Attacking ‘fundamentalists’ seems to be all the rage these days. From yesterday’s Dividing Line program with James White to Beth Moore’s frequent barbs, being a fundamentalist sure seems like a major faux pas. Even the Pope of Rome is joining those on both the left and right who think fundamentalism is a bad thing.
Pope Francis made the remarks against fundamentalists in the same speech in which he praised the LGBTQ, as though he and Beth Moore share a speech writer (Beth claimed earlier in the year that anyone who will call homosexuality is a sin is a “hyper-fundamentalist.”).
In the November 18 speech, Francis lambasted “fundamentalist” Roman Catholics, probably referring to the types that affirm traditional Catholic dogma and oppose the church’s liberalization like those behind Lifesite News, the Lepanto Institute, and Church Militant. These groups, and others like them, are a thorn in Francis’ side, constantly remind him and other Catholics of the vast departures the Pope is making on what is considered Roman Catholic orthodoxy. The word for Francis would simply be better off without them.
Beware of the fundamentalist groups: everyone has his own. In Argentina too there is a little fundamentalist corner. And let us try, with fraternity, to go forward. Fundamentalism is a scourge and all religions have some kind of fundamentalist first cousin there, which forms a group.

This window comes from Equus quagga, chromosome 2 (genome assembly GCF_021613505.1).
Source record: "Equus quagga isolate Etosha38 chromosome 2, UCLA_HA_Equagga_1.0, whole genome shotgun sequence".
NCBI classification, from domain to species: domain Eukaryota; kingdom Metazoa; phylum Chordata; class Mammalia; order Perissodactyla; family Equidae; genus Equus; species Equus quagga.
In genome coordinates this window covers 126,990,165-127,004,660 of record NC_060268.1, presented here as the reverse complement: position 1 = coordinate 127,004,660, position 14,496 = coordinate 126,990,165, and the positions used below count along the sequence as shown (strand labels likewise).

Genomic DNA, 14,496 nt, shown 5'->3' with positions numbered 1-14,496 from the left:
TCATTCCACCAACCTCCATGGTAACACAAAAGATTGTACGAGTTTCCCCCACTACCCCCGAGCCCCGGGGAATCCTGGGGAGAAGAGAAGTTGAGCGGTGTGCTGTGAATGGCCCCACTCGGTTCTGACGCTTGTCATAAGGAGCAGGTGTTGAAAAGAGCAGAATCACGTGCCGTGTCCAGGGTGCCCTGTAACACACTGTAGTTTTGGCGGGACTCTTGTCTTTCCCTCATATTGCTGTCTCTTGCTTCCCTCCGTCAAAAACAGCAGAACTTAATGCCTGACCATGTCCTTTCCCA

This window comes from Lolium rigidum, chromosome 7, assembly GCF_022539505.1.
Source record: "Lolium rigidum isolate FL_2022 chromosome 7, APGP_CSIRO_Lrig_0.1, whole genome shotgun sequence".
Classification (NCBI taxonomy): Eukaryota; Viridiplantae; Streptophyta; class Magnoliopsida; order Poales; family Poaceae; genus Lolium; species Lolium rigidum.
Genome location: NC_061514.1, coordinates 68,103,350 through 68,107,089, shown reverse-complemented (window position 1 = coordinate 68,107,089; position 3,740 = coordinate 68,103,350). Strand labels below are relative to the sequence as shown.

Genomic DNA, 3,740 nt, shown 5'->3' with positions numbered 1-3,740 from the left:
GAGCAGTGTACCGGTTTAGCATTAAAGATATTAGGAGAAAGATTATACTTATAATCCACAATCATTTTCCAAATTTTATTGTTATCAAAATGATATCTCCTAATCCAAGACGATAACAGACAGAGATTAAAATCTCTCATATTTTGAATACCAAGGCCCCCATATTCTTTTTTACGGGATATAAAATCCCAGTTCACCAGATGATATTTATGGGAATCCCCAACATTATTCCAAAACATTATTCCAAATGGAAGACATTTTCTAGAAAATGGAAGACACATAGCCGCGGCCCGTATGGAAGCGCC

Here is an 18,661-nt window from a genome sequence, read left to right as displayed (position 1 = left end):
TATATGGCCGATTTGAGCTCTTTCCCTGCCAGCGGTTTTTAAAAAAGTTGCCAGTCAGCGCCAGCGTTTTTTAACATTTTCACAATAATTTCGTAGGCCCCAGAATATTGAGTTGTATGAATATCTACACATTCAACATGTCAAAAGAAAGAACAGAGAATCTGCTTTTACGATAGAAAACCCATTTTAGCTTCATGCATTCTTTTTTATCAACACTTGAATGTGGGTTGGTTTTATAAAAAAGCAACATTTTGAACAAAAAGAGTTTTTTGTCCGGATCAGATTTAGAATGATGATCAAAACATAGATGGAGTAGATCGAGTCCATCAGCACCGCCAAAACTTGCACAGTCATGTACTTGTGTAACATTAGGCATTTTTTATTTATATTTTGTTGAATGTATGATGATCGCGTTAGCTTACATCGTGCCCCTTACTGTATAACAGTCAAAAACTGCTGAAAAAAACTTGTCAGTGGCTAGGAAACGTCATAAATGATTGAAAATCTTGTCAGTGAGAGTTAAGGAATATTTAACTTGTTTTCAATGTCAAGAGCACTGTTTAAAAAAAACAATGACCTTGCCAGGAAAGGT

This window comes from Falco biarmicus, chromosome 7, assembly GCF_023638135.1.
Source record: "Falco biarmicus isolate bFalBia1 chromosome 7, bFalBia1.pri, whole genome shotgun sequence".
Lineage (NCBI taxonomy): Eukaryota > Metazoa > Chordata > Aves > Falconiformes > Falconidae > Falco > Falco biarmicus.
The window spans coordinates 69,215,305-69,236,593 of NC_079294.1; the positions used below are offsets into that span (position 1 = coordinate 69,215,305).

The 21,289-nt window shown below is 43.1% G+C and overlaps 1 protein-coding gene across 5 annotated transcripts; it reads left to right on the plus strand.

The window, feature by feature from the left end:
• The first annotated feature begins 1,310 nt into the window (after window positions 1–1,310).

After bashing fundamentalism, the Pope went on to push a one-world government and total ecumenism:
Religions, in particular, cannot renounce the urgent task of building bridges between peoples and cultures. The time has come when religions should more actively exert themselves, with courage and audacity, and without pretence, to help the human family deepen the capacity for reconciliation, the vision of hope and the concrete paths of peace. Our religious traditions are a necessary source of inspiration to foster a culture of encounter. It is fundamental for there to be interreligious cooperation, based on the promotion of sincere and respectful dialogue that goes towards unity without confusion, maintaining identities. But a unity that transcends the mere political pact.”
Indeed, it does seem to be the “fundamentalists” who are in the way of globalism and ecumenism.
Fundamentalism, at its core, is unwavering. It is considered stodgy, out-dated, expired, old-fashioned. Those who desire change – radical change – will always hate those with fundamentalist tendencies who are usually seen as ‘holding back progress.’
Time has demonstrated, however, that rarely is it progress.
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